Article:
BitTorrent's been around for some time now, and the chances are that you've tried using it to download large files.
The big attraction of the protocol is that it spreads the load of any file transfer across a swarm of computers that are both uploading and downloading.
In theory, this irons out any kinks and bottlenecks because no single server is being hit simultaneously from many directions.
The problem that most people who simply dabble with torrents find is that despite reports of this being a lightning-fast method of downloading files, the reality proves to be anything but.
Download speeds are directly related to the number of computers actively seeding the file plus your own ratio of uploading to downloading, and numerous ISPs deliberately shape traffic to reduce the amount of peer-to-peer interaction on their networks. If your BitTorrent program isn't configured optimally or your router's blocking the wrong port, what should be a torrent could easily resemble a mere trickle.
You can't control the network conditions or the number of seeds available, and if you're locked into a contract with your ISP, you probably won't be able to move to an ISP with a different traffic-shaping policy. However, you can maximise the potential of your BitTorrent client.
Choose a client
The first step is to choose the right client. BitTorrent is merely the protocol used to share the files; client programs vary considerably. All are capable of connecting with a swarm and downloading torrents, but the footprint and ability to control connection speeds and other useful configurations can vary for each program.
uTorrent is a Windows client with a very small footprint and much room for configuration, so it's one of the most popular choices. Vuse – formerly Azureus – is a Java application and will run on numerous platforms. It's not as nippy as uTorrent, but it includes a couple of tricks and features that the smaller program doesn't. We'll concentrate on setting up uTorrent here, as it's the logical choice for most users.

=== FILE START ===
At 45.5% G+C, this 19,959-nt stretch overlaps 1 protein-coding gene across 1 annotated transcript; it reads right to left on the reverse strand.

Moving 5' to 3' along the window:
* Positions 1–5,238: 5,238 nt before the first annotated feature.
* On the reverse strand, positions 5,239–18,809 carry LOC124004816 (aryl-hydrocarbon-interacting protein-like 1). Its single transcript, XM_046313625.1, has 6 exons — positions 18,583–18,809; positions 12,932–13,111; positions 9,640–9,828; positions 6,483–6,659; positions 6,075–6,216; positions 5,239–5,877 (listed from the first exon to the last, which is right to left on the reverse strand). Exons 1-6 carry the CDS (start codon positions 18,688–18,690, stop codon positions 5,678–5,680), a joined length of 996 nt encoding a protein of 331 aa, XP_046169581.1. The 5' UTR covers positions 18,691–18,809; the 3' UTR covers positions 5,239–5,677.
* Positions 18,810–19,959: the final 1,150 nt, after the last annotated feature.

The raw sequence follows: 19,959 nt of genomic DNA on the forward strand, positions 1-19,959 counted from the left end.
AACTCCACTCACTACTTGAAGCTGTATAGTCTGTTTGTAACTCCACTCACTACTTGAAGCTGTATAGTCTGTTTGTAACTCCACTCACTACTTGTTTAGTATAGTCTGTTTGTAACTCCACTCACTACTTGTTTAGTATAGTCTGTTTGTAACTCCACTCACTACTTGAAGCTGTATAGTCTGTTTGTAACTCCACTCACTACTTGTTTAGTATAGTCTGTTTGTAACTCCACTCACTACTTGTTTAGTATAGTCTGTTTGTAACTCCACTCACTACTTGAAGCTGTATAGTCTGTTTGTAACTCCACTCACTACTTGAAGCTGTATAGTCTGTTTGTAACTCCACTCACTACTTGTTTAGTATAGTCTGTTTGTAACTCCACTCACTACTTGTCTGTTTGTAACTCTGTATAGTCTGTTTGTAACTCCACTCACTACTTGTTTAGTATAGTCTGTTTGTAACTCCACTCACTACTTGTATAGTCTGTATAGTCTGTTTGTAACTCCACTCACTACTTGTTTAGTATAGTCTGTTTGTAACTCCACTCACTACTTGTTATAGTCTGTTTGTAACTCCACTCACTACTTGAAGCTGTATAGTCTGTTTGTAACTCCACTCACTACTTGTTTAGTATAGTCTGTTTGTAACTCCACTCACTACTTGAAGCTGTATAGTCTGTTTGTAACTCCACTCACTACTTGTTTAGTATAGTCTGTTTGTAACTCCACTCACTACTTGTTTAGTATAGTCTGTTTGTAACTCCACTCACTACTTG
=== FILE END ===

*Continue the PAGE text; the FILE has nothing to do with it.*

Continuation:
BitTorrent concentrates on encouraging users to share their bandwidth. To do this, it limits the download speed for those who aren't sharing or those who don't continue seeding after download to a 1:1 upload/ download ratio. This means that you need to configure your client and router to enable uploads to go ahead at a reasonable level.
Look at the stats
You also need to pay attention to the statistics published for the torrent files that you download. Sites listing torrents often supply details for the file's number of peers, seeders and leechers, although these aren't in real-time and are generally out of date.
However, these statistics do give an indication of how popular the download is, which in turn will give you some idea of transfer speeds. When downloading a file using a BitTorrent client, you'll get an accurate idea of how many seeds, leechers and peers you're actively connected to.
It's important to pay attention to the number of seeders, because that figure will directly affect your download speed. A torrent that's being seeded by just one computer that's uploading at 5KB/s will download at a maximum of that upload speed. If there are a number of active leechers who have been downloading the file for some time, you could benefit from them re-seeding it as they download because it will improve the download speed. However, each leeching computer has an incomplete version of the file.
Unless they become seeders when the download is complete, you could still be limited by the initial seeder's upload capability. Pick torrent files that have a healthy number of seeders if you want a good download speed.
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